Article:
|Research in my laboratory currently centers on two areas:
- the activity-driven refinement of retinotopic connections in the visual system
- the role of myosin light chain kinase in regulating actin-myosin based growth cone motility.
Activity-driven refinement of retinotectal projection in zebrafish:
Visual activity, acting via NMDA receptors, refines developing retinotectal maps by shaping retinal arbors. Initially, retinal axons emit many transient side branches along the shaft (resembling a "bottlebrush"), but some branches are stabilized and branch further to give a mature arbor. When MK801 blocks NMDA receptors, dynamic rates of branch addition and deletion increase twofold, as if this prevents release of a stabilizing signal. Ca ++ entry through NMDARs is known to activate phospholipase A2 (cPLA2, a PSD protein) to release arachidonic acid (AA), a putative retrograde signal (Bliss & Collingridge, Nature 1993). AA released by a second enzyme (DAG lipase) mediates L1, NCAM, N-cadherin and FGF stimulation of axon growth via protein kinase C (PKC) activation and GAP-43 phosphorylation to stabilize F-actin (Meiri et al. J Neurosci.1998). We propose that postsynaptic cPLA2 releases AA as a retrograde signal to tap into this presynaptic growth control mechanism.
We previously reported that blocking either presynaptic PKC or DAG lipase causes increased branch turnover like MK801, but additionally causes arbors to remain immature due to interruption of the growth pathway. We have blocked AA release from cPLA2 by injecting into tectal ventricle either a selective pharmacological inhibitor (AACOCF3) or an antisense oligo to suppress expression. Both methods increased branch turnover without effect on arbor maturation (below), a result more similar to that of blocking NMDA receptors. Scrambled oligos had no effect. Injection of the antisense oligo into eye to suppress only presynaptic cPLA2 produced no effect, suggesting a role for postsynaptic cPLA2. After MK801 treatment, exogenous AA reversed the increase in dynamic rates.
Finally, we are using the fluorogenic cPLA2 substrate PED6 (Mol. Probes) to show that trains of spikes (driven by strobe illumination) activate tectal cPLA2. The results implicate the cPLA2-AA-PKC-GAP43 pathway as a part of an F-actin based mechanism of synaptic stabilization.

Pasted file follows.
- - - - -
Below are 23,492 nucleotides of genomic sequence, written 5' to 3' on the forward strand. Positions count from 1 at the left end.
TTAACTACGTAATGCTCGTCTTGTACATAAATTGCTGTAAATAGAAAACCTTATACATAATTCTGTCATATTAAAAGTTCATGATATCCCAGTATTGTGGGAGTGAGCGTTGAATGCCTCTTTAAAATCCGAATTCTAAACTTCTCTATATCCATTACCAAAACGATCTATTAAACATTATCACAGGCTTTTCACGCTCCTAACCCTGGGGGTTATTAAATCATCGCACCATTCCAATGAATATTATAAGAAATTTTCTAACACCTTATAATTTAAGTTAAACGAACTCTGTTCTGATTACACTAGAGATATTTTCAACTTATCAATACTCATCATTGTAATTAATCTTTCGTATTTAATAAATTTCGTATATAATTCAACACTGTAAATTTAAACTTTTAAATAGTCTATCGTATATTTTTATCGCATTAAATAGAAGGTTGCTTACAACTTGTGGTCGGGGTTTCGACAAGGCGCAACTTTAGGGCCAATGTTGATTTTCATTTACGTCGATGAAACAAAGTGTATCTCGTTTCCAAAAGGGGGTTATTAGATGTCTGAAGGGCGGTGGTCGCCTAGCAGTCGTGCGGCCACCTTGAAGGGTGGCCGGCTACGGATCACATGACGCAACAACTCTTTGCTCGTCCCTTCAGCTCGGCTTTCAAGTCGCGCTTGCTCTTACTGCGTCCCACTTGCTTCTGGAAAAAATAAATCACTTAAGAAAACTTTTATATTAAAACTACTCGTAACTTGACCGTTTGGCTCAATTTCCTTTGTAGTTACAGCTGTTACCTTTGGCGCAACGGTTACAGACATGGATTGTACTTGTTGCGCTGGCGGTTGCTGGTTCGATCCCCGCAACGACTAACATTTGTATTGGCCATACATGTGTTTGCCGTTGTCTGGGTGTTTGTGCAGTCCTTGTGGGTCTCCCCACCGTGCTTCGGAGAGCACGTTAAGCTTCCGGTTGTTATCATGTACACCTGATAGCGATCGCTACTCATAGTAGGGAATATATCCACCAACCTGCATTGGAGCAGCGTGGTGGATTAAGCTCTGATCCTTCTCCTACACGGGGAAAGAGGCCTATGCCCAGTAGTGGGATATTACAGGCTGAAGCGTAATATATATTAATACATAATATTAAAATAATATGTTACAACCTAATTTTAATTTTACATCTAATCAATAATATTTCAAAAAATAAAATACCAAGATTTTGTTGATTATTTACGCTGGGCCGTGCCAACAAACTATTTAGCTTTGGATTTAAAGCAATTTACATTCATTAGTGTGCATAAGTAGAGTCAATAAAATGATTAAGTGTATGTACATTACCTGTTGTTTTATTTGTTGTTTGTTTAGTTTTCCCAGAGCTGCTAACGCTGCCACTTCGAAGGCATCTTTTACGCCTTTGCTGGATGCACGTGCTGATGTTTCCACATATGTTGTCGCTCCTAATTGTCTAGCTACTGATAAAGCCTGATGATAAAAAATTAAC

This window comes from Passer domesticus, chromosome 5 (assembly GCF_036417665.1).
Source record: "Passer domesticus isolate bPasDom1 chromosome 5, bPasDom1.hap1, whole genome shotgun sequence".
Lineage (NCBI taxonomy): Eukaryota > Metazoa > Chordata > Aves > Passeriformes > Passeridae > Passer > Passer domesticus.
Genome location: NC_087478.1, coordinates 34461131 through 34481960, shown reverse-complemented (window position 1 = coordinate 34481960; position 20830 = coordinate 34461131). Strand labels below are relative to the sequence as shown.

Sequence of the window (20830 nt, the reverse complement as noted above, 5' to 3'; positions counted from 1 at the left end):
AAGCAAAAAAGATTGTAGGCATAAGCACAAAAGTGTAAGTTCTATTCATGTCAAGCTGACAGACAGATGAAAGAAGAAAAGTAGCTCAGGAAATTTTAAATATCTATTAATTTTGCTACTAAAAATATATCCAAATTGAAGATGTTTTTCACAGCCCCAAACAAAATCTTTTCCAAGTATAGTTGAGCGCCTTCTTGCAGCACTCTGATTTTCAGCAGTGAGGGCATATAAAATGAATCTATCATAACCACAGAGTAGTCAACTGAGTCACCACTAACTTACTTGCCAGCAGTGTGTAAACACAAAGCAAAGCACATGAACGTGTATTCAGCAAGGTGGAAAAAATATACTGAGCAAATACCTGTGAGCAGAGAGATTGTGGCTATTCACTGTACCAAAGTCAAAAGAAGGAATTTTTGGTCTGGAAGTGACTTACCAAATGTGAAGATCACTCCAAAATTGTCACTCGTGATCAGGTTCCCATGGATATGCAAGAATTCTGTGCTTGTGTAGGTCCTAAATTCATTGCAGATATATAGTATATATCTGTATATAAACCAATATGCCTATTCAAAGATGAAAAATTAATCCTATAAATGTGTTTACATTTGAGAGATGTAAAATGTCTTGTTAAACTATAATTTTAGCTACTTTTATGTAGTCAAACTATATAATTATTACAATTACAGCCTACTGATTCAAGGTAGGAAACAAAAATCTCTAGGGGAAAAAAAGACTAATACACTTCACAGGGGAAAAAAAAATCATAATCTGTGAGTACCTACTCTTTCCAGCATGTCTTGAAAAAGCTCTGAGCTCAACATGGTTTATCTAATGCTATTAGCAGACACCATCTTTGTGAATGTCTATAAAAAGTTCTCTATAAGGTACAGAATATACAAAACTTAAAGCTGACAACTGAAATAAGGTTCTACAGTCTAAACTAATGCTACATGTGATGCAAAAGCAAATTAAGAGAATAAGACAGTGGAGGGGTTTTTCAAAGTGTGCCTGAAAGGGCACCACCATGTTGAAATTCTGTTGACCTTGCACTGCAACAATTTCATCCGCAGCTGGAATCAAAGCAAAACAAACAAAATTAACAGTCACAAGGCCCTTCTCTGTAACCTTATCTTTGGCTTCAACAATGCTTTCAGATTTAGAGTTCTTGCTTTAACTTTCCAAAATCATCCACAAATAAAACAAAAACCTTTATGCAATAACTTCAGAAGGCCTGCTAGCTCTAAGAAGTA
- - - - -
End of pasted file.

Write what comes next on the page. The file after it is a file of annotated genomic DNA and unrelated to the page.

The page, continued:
We are now using DNA constructs to express GAP-43 in retinal ganglion cells as GFP(green fluorescent protein) fusion proteins and assessing the effects on retinal arbor morphology (below). Injection into fertilized eggs results in scattered GFP expression in neurons, including ganglion cells in the eye (A), and their axons can be seen exiting in the optic nerve head and forming arbors in brain (arrows in B and C). GAP43-GFP fusion proteins can also be expressed in axons and observed in time-lapse at half hour intervals (D1 through 4). This results in arbors that are abnormal in many ways. They have thicker transient branches (more F-actin content), fail to concentrate branches into one focus and change more radically over short periods of time.
Molecular mechanisms regulating growth cone motility:
Both actin and myosin are present in growth cones within the lamellipodia and filopodia, and actin-myosin force generation elsewhere is controlled by myosin light chain kinase (MLCK) via the phosphorylation of the myosin light chain. We have shown that pharmacological inhibitors of MLCK stop growth cone motility, collapse lamellipodia and filopodia, and deplete filamentous actin. More recently we have cloned the MLCK gene from goldfish, shown for the first time that it is expressed in neurons with in situ hybridization, and also that it is prominently upregulated in retinal ganglion cells during the regeneration of their axons. We have made inhibitory peptides coupled to fatty acid that can cross the membrane and inhibit MLCK, and they verified the results produced by the pharmacological inhibitors. Similarly constructed peptide inhibitors of protein kinase C do not produce these effects. We can also produce many of the same effects with the myosin ATPase inhibitor, butanedione monoxime. Finally we have made a peptide specific polyclonal antibody for localization of MLCK.
Growing axon with multiple growth cones.